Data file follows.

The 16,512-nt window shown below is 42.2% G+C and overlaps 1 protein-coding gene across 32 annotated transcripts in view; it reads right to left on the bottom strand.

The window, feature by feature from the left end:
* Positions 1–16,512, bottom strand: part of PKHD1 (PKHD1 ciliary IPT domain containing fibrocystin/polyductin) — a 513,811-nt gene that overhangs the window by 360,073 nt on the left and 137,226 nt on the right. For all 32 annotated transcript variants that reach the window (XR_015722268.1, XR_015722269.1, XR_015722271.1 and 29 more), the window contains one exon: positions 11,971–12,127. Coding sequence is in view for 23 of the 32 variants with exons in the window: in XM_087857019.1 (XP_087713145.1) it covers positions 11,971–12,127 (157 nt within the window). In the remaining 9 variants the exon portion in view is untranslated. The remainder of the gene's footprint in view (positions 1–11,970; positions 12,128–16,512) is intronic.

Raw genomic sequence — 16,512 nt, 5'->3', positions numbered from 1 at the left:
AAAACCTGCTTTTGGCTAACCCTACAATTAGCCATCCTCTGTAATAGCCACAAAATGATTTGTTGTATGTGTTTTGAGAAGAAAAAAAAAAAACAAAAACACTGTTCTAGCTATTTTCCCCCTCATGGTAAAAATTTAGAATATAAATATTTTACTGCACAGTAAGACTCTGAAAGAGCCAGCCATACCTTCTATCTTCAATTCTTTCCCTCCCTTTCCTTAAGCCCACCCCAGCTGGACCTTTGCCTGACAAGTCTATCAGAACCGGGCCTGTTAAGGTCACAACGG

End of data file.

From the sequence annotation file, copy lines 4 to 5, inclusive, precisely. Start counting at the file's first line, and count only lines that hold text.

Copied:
Raw genomic sequence — 16,512 nt, 5'->3', positions numbered from 1 at the left:
AAAACCTGCTTTTGGCTAACCCTACAATTAGCCATCCTCTGTAATAGCCACAAAATGATTTGTTGTATGTGTTTTGAGAAGAAAAAAAAAAAACAAAAACACTGTTCTAGCTATTTTCCCCCTCATGGTAAAAATTTAGAATATAAATATTTTACTGCACAGTAAGACTCTGAAAGAGCCAGCCATACCTTCTATCTTCAATTCTTTCCCTCCCTTTCCTTAAGCCCACCCCAGCTGGACCTTTGCCTGACAAGTCTATCAGAACCGGGCCTGTTAAGGTCACAACGG